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The Waco CG4-A Combat Glider, "Silent Wings of Freedom"
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A breif overview of the history of the Waco-CG4-A
The CG-4A glider, (C-for cargo, G-for glider) was the mainstay of the U.S. Army Air Forces glider arsenal. It was designed by the Waco Aircraft Company of Troy, Ohio whose personnel followed specifications given to them by the U.S. Army Air Corps. Francis Arcier, a Waco vice-president and chief designer, is usually referred to as the "father" of the CG-4A. A total of 13,909 CG-4A gliders were constructed during the period 1942-1945. The Ford Motor Company, one of the 15 prime contractors building gliders, turned out 4,190 units, far beyond the second best producer with 1,509 units. Some of the other contractors included such names as Gibson, Northwestern Aeronautical, Pratt-Reed, Laister-Kaufman, Cessna Aircraft, and many others.
More than 70,000 individual parts made up the CG-4A. After its design was accepted and production started, some 7,000 modifications were made to the aircraft, although none of these modifications were a major change. The nose of the CG-4A could be elevated to facilitate loading and unloading of cargo and/or mobile vehicles. It could carry a jeep, or a jeep trailer fully loaded with combat equipment, or a 75 mm howitzer, or a 37 mm anti-tank gun, and specially designed airborne construction equipment including small graders and bulldozers.
Several powered models of the CG-4A were developed but few produced. Quick-mount engine pods were developed and attached successfully to the main wing struts. All the powered models flew with success but none survived the war years.
The CG-4A was not designed to be a thing of beauty - and certainly it was not considered to be an attractive aircraft. Most Air Force power pilots joked about its ungainly appearance but few of them poked any funny remarks at the guys who flew them. The glider pilots were an independent, tough, ready-to-fight group of pilots and they certainly were not backward in letting anyone know that the "G" on their silver wings stood for "Guts." The aircraft they flew with such abandon and ease was a strut-braced high-wing monoplane that could carry more than its own weight in payload, and frequently did. The wing, constructed around a front box spar and a rear "I" spar, had wooden ribs, and was plywood covered except for the trailing edge. The whole wing was covered with doped cotton fabric. The control surfaces were fabric covered except for the leading edges which were of plywood. The wing tips were elliptical and there was little dihedral. The fuselage was a welded steel tubing frame covered with fabric. The floor of the cargo compartment was of honeycombed plywood construction and had tremendous strength and rigidity. The cockpit was constructed also of a welded steel tubing frame covered with fabric and plywood.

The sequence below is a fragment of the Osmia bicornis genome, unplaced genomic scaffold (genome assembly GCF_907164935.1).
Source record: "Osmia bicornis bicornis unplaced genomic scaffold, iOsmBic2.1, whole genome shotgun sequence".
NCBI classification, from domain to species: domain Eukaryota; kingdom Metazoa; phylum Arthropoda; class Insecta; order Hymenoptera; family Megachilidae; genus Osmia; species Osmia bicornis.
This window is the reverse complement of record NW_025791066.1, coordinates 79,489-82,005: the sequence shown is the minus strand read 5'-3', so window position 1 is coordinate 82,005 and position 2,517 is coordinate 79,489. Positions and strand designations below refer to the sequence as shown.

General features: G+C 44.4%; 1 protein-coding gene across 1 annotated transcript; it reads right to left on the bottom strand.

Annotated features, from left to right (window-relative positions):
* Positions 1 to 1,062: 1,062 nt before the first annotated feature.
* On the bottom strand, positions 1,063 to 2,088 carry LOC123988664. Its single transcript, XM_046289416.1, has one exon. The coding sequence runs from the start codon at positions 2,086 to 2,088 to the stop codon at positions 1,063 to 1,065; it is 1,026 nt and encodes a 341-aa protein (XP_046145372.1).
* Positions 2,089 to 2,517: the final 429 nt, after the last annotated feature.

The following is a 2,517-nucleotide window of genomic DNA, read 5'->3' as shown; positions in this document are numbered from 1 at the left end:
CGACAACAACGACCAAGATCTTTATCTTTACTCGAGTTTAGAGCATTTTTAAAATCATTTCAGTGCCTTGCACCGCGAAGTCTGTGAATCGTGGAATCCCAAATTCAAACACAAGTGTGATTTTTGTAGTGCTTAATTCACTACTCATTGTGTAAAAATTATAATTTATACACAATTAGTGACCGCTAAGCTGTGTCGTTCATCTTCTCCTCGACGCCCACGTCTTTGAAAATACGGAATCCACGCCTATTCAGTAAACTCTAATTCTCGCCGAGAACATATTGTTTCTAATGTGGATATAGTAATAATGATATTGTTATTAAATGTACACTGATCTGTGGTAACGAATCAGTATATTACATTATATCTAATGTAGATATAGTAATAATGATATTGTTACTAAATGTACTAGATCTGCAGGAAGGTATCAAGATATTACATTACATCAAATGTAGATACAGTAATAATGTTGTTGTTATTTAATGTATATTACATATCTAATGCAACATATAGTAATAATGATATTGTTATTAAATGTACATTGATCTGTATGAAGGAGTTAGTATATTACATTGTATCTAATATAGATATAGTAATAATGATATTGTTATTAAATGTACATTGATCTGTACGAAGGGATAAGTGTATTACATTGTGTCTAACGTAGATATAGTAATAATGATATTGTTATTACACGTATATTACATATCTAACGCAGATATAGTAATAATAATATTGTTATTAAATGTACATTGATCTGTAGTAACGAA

The combat employment of the glider in the huge invasion of France on D-Day occurred less than three years after AF General Hap Arnold told a glider graduating class of six student pilots that the United States would have a glider force "second to none in the world." Before September, 1942 AF records listed no glider pilots.
In going to work to build such a glider force, CM files were checked but only 160 licensed civilian glider pilots were found in the United States. Of these, only 25 were sufficiently experienced to be instructors. They were put to work immediately to train Air Corps rated pilots for key positions. Enlisted men and thousands of recruited civilians were selected as pilot trainees. As they were trained, the best were retained to instruct others and thus the training organization developed. Soon after training was underway, all gliders were grounded for technical reasons. Abandonment of the program seemed probable. However, the glider survived this critical period and on the night of July 9, 1943, took part in the first Allied airborne operation in WWII. Allied gliders took off that night from an airfield in Tunisia. The destination was Axis-held Sicily; their cargo, British airborne troops. In spite of the many difficulties encountered on a first mission of this nature (and there were many), enough of the gliders got through to successfully complete the mission.
The glider in combat had proven itself and its use continued to build.